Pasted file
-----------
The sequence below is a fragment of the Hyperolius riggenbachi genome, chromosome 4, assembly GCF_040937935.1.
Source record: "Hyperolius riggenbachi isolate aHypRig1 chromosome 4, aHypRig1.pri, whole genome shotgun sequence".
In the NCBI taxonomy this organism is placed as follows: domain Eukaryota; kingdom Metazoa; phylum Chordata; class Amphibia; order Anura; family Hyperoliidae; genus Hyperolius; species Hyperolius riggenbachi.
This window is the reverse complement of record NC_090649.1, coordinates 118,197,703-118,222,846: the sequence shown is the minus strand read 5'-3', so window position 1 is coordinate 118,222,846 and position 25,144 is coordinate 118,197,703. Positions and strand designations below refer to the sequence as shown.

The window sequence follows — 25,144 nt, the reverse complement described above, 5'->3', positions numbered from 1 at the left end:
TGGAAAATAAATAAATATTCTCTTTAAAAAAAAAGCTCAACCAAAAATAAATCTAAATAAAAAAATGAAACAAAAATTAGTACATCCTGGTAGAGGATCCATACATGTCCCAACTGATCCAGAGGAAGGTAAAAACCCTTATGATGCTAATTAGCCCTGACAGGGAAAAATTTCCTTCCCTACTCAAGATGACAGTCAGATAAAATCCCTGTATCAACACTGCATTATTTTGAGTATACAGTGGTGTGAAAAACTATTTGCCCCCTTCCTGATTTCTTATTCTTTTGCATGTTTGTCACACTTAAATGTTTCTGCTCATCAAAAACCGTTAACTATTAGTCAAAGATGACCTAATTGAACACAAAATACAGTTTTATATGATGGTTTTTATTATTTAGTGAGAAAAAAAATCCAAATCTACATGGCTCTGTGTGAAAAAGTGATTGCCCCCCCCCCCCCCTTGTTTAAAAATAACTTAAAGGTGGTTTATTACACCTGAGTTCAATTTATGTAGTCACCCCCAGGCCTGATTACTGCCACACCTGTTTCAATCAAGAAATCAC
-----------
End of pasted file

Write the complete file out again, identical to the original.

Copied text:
The sequence below is a fragment of the Hyperolius riggenbachi genome, chromosome 4, assembly GCF_040937935.1.
Source record: "Hyperolius riggenbachi isolate aHypRig1 chromosome 4, aHypRig1.pri, whole genome shotgun sequence".
In the NCBI taxonomy this organism is placed as follows: domain Eukaryota; kingdom Metazoa; phylum Chordata; class Amphibia; order Anura; family Hyperoliidae; genus Hyperolius; species Hyperolius riggenbachi.
This window is the reverse complement of record NC_090649.1, coordinates 118,197,703-118,222,846: the sequence shown is the minus strand read 5'-3', so window position 1 is coordinate 118,222,846 and position 25,144 is coordinate 118,197,703. Positions and strand designations below refer to the sequence as shown.

The window sequence follows — 25,144 nt, the reverse complement described above, 5'->3', positions numbered from 1 at the left end:
TGGAAAATAAATAAATATTCTCTTTAAAAAAAAAGCTCAACCAAAAATAAATCTAAATAAAAAAATGAAACAAAAATTAGTACATCCTGGTAGAGGATCCATACATGTCCCAACTGATCCAGAGGAAGGTAAAAACCCTTATGATGCTAATTAGCCCTGACAGGGAAAAATTTCCTTCCCTACTCAAGATGACAGTCAGATAAAATCCCTGTATCAACACTGCATTATTTTGAGTATACAGTGGTGTGAAAAACTATTTGCCCCCTTCCTGATTTCTTATTCTTTTGCATGTTTGTCACACTTAAATGTTTCTGCTCATCAAAAACCGTTAACTATTAGTCAAAGATGACCTAATTGAACACAAAATACAGTTTTATATGATGGTTTTTATTATTTAGTGAGAAAAAAAATCCAAATCTACATGGCTCTGTGTGAAAAAGTGATTGCCCCCCCCCCCCCCTTGTTTAAAAATAACTTAAAGGTGGTTTATTACACCTGAGTTCAATTTATGTAGTCACCCCCAGGCCTGATTACTGCCACACCTGTTTCAATCAAGAAATCAC